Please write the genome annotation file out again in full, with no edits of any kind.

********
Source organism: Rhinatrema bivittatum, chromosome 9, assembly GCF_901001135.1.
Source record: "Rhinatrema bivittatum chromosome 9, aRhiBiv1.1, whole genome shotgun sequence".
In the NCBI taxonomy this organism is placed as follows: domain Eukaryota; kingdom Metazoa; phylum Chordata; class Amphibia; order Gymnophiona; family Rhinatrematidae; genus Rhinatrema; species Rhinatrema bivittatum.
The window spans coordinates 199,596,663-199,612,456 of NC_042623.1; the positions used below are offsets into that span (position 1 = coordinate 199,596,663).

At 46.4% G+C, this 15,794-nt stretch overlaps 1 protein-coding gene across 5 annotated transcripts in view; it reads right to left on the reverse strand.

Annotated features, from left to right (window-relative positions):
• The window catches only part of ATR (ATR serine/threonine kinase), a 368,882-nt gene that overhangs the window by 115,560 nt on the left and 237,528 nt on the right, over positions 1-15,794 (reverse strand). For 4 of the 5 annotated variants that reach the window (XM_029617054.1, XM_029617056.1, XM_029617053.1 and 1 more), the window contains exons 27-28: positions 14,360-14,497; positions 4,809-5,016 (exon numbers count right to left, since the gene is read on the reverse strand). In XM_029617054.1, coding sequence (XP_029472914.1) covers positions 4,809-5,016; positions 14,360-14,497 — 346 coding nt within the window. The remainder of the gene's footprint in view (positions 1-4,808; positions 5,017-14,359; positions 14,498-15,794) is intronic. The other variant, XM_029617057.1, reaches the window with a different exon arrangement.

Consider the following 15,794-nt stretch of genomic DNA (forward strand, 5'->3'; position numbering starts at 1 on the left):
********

Source organism: Rhinatrema bivittatum, chromosome 9, assembly GCF_901001135.1.
Source record: "Rhinatrema bivittatum chromosome 9, aRhiBiv1.1, whole genome shotgun sequence".
In the NCBI taxonomy this organism is placed as follows: domain Eukaryota; kingdom Metazoa; phylum Chordata; class Amphibia; order Gymnophiona; family Rhinatrematidae; genus Rhinatrema; species Rhinatrema bivittatum.
The window spans coordinates 199,596,663-199,612,456 of NC_042623.1; the positions used below are offsets into that span (position 1 = coordinate 199,596,663).

At 46.4% G+C, this 15,794-nt stretch overlaps 1 protein-coding gene across 5 annotated transcripts in view; it reads right to left on the reverse strand.

Annotated features, from left to right (window-relative positions):
• The window catches only part of ATR (ATR serine/threonine kinase), a 368,882-nt gene that overhangs the window by 115,560 nt on the left and 237,528 nt on the right, over positions 1-15,794 (reverse strand). For 4 of the 5 annotated variants that reach the window (XM_029617054.1, XM_029617056.1, XM_029617053.1 and 1 more), the window contains exons 27-28: positions 14,360-14,497; positions 4,809-5,016 (exon numbers count right to left, since the gene is read on the reverse strand). In XM_029617054.1, coding sequence (XP_029472914.1) covers positions 4,809-5,016; positions 14,360-14,497 — 346 coding nt within the window. The remainder of the gene's footprint in view (positions 1-4,808; positions 5,017-14,359; positions 14,498-15,794) is intronic. The other variant, XM_029617057.1, reaches the window with a different exon arrangement.

Consider the following 15,794-nt stretch of genomic DNA (forward strand, 5'->3'; position numbering starts at 1 on the left):